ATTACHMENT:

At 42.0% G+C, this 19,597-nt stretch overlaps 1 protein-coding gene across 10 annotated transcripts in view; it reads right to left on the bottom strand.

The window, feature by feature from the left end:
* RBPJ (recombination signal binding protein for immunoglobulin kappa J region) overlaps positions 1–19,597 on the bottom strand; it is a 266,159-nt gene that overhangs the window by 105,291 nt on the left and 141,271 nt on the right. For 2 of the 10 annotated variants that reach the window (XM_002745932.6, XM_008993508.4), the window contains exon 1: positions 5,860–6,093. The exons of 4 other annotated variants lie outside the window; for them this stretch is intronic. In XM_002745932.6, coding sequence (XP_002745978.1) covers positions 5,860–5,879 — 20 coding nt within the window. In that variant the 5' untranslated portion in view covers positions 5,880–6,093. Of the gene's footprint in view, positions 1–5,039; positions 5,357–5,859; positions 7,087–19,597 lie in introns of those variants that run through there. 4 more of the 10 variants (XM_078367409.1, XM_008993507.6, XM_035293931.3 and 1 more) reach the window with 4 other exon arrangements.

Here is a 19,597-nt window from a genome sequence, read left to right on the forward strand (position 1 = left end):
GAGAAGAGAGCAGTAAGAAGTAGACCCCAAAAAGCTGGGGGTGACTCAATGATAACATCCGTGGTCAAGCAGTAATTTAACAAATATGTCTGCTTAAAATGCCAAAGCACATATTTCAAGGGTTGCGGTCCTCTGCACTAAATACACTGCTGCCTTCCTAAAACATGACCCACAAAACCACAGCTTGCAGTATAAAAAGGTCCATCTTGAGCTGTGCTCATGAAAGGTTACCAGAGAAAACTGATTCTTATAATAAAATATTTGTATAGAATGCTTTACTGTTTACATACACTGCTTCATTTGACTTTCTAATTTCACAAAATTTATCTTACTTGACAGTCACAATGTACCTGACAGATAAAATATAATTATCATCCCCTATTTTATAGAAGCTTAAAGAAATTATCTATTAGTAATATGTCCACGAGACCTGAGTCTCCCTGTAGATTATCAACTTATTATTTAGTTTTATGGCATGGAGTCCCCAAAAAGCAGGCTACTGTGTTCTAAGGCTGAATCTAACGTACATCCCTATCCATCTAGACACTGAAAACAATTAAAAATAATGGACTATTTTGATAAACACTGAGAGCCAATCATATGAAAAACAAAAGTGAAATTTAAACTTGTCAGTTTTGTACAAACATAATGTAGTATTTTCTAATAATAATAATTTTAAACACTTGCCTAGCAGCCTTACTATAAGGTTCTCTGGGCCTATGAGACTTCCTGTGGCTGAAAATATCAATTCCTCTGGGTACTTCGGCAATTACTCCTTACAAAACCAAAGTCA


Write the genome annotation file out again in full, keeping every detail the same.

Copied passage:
At 42.0% G+C, this 19,597-nt stretch overlaps 1 protein-coding gene across 10 annotated transcripts in view; it reads right to left on the bottom strand.

The window, feature by feature from the left end:
* RBPJ (recombination signal binding protein for immunoglobulin kappa J region) overlaps positions 1–19,597 on the bottom strand; it is a 266,159-nt gene that overhangs the window by 105,291 nt on the left and 141,271 nt on the right. For 2 of the 10 annotated variants that reach the window (XM_002745932.6, XM_008993508.4), the window contains exon 1: positions 5,860–6,093. The exons of 4 other annotated variants lie outside the window; for them this stretch is intronic. In XM_002745932.6, coding sequence (XP_002745978.1) covers positions 5,860–5,879 — 20 coding nt within the window. In that variant the 5' untranslated portion in view covers positions 5,880–6,093. Of the gene's footprint in view, positions 1–5,039; positions 5,357–5,859; positions 7,087–19,597 lie in introns of those variants that run through there. 4 more of the 10 variants (XM_078367409.1, XM_008993507.6, XM_035293931.3 and 1 more) reach the window with 4 other exon arrangements.

Here is a 19,597-nt window from a genome sequence, read left to right on the forward strand (position 1 = left end):
GAGAAGAGAGCAGTAAGAAGTAGACCCCAAAAAGCTGGGGGTGACTCAATGATAACATCCGTGGTCAAGCAGTAATTTAACAAATATGTCTGCTTAAAATGCCAAAGCACATATTTCAAGGGTTGCGGTCCTCTGCACTAAATACACTGCTGCCTTCCTAAAACATGACCCACAAAACCACAGCTTGCAGTATAAAAAGGTCCATCTTGAGCTGTGCTCATGAAAGGTTACCAGAGAAAACTGATTCTTATAATAAAATATTTGTATAGAATGCTTTACTGTTTACATACACTGCTTCATTTGACTTTCTAATTTCACAAAATTTATCTTACTTGACAGTCACAATGTACCTGACAGATAAAATATAATTATCATCCCCTATTTTATAGAAGCTTAAAGAAATTATCTATTAGTAATATGTCCACGAGACCTGAGTCTCCCTGTAGATTATCAACTTATTATTTAGTTTTATGGCATGGAGTCCCCAAAAAGCAGGCTACTGTGTTCTAAGGCTGAATCTAACGTACATCCCTATCCATCTAGACACTGAAAACAATTAAAAATAATGGACTATTTTGATAAACACTGAGAGCCAATCATATGAAAAACAAAAGTGAAATTTAAACTTGTCAGTTTTGTACAAACATAATGTAGTATTTTCTAATAATAATAATTTTAAACACTTGCCTAGCAGCCTTACTATAAGGTTCTCTGGGCCTATGAGACTTCCTGTGGCTGAAAATATCAATTCCTCTGGGTACTTCGGCAATTACTCCTTACAAAACCAAAGTCA